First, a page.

Having done that, I began to write again. Chapter two went smoothly until I hit another snag. It was another darned “wouldn’t it be cool” moment. Again, I felt I need to make the change. I mean, the idea was really incredible! At this point, I was beginning to rethink my commitment to outlining, but I’m no quitter. So, I outlined once again.

At chapter three, I just wanted to hit my head against the wall the moment I got another idea. At this point I said, screw it, and threw the outline out the window.  (Not really. It was on my laptop, and laptops are expensive! But, if I’d outlined on paper, I’m sure I would have disposed of it dramatically.)

This book took me several months longer than my other books had, and it’s because I wasted time outlining again and again. But, straying from my outline really paid off. The changes I made were gold. My book made it to #1 on the best-sellers lists and currently has seventy-seven reviews on Amazon averaging a whopping 4.9 stars.

So what did I learn from my experience?

I learned that it’s really bad to compare yourself to others. No two writers are going to have the exact same process. And, just because something works for one person, doesn’t mean it will work for someone else. You need to find out, what your process is. What wakes up your muse, and gives you the best ideas. And then just do it. I’m not saying you shouldn’t try new things, but don’t force yourself to do something that is obviously not working, just because others say it’s the right way to do it.

I also learned that it’s okay to write a bit slower than others. I’m never going to be that author who can publish a new book every two months. That’s just not within my capabilities. But, I take pride in the books that I do write. I think I write well, and I’ve found a fan base that thinks so too.

So my message to you—be proud of who you are. Be proud of the work you create and appreciate the process you go through. And, stop comparing yourself to others! Just be the best you can be.

 

Jennifer Bennett

About Jennifer Bennett

Jennifer J. Bennett was born in Southern California as the youngest of six children. Her imagination began to develop as a child creating worlds in her backyard. Books have always played a big role in her life; favorites growing up were “The Country Bunny” by Dubose Heyward, “The Light in the Attic”by Shel Silverstein, and “Island of the Blue Dolphins” by Scott O’ Dell among many, many others. She also enjoys music, theater, travel, and cooking.

Jennifer moved from Southern California in 1989 and finished high school in Southern Utah where she met her husband Matthew Bennett who currently works in educational administration. They reside in St. George, Utah with four amazing kids: Haylee, Chase, Conner, and Libby. After her father was diagnosed with cancer, she began writing her first novel, “The Path”. Her father encouraged her to move forward with her writing and she has continued since. He passed away in 2009.

Jen, as her friends call her; can be found buzzing around California from time to time in search of magical elements from the past. She tries to balance fun, being a mom, and trying to be a grownup (which she really isn’t sure she ever wants to be).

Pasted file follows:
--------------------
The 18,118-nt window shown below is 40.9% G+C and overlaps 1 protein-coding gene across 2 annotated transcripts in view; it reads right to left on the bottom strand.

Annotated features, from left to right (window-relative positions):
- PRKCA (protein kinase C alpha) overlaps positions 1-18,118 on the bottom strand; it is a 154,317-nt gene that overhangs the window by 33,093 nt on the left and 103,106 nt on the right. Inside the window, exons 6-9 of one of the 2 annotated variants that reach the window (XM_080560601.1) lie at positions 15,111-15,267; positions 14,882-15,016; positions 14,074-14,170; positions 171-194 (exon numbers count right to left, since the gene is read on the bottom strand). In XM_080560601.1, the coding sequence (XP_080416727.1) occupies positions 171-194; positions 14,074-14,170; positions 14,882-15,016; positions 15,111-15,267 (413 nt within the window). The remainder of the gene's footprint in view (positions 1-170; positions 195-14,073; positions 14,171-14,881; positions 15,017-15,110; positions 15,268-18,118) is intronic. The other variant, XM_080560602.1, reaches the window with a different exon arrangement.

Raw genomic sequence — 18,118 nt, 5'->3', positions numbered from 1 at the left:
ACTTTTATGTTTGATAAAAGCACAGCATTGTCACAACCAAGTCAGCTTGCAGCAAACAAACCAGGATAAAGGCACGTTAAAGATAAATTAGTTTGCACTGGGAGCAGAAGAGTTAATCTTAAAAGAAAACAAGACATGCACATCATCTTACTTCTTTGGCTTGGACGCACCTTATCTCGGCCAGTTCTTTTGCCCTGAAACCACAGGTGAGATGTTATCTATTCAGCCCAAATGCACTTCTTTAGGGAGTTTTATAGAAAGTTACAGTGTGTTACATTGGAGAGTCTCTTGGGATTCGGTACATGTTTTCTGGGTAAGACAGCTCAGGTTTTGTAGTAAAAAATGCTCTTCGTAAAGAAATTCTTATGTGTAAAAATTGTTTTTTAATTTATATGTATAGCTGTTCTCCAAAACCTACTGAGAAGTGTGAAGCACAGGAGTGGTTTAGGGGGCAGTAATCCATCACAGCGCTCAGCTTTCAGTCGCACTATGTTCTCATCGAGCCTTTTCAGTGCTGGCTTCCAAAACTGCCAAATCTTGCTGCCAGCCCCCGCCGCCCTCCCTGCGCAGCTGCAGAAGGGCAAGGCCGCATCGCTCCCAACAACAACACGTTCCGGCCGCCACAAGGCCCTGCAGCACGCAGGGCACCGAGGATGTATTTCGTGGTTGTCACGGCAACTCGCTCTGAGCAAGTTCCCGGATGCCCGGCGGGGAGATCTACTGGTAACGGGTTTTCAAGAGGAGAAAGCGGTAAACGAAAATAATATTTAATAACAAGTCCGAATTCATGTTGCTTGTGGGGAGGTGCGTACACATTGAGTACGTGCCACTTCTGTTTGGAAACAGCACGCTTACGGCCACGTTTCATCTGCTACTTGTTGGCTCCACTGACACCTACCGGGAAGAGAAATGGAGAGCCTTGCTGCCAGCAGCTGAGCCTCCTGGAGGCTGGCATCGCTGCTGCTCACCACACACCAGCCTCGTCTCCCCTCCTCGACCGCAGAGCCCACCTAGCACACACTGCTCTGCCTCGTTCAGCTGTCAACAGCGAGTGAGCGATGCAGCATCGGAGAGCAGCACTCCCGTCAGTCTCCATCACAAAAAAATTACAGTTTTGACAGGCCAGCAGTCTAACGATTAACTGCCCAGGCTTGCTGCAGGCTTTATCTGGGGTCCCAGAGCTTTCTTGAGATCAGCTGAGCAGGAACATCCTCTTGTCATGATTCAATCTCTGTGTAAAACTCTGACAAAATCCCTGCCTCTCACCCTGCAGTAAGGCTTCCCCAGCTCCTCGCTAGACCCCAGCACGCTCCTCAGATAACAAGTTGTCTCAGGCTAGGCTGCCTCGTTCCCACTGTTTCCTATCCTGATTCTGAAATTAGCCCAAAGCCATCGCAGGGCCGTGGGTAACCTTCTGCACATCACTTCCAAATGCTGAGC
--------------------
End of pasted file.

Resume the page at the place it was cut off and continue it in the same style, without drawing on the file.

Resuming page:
SENTENCE OLYMPIANS: LEARNING THE POWER OF THE SENTENCE

Guest post by Daniel Noyes

Daniel Noyes writes books for children and is currently seeking DanielNoyesPhotorepresentation for his work. He is a member of SCBWI and a winner of the 2014, 2015, and 2016 LDStorymakers Conference first chapter contests. He has an MBA from Idaho State University and works as a critical infrastructure cyber security analyst.


Everything we write involves three choices: what to write about, the words we use, and the order in which we place them.

Gertrude Stein once asked:

Why should a sequence of words be anything but a pleasure?

As writers, our tools are words and sentences, and with these two things we write mountains of books. From these two things are birthed a plethora of pleasing sentences, some you may have memorized.

It is a truth universally acknowledged, that a single man in possession of a good fortune, must be in want of a wife.

—–

In a hole in the ground there lived a hobbit.

—–

It was the best of times, it was the worst of times, . . .

Consider the following sentence.

He drove the car carefully, his shaggy hair whipped by the wind, his eyes hidden behind wraparound mirror shades, his mouth set in a grim smile, a .38 Police Special on the seat beside him, the corpse stuffed in the trunk.

Wow, right? What a power-packed sentence. It starts so simple and clear and then builds and builds all the way to the very last word. Would you have guessed it was forty-one words long? Forty-one words. Did you have any trouble comprehending it?

Did you know that the sentence, “It was the best of times, it was the worst of times,” goes on for over a hundred words?

There will be many willing to teach you the “rules of writing.”  One rule I see too often is to keep sentences short. Some even say not to exceed a certain number of words and that if you do, you need to start trimming. They say long sentences only confuse readers. They tell you that Hemingway used only short sentences, unaware of his 424-word monster in The Green Hills of Africa, among others.

In a course titled, “Building Great Sentences: Exploring the Writer’s Craft,” Brooks Landon, English Professor at the University of Iowa, says this: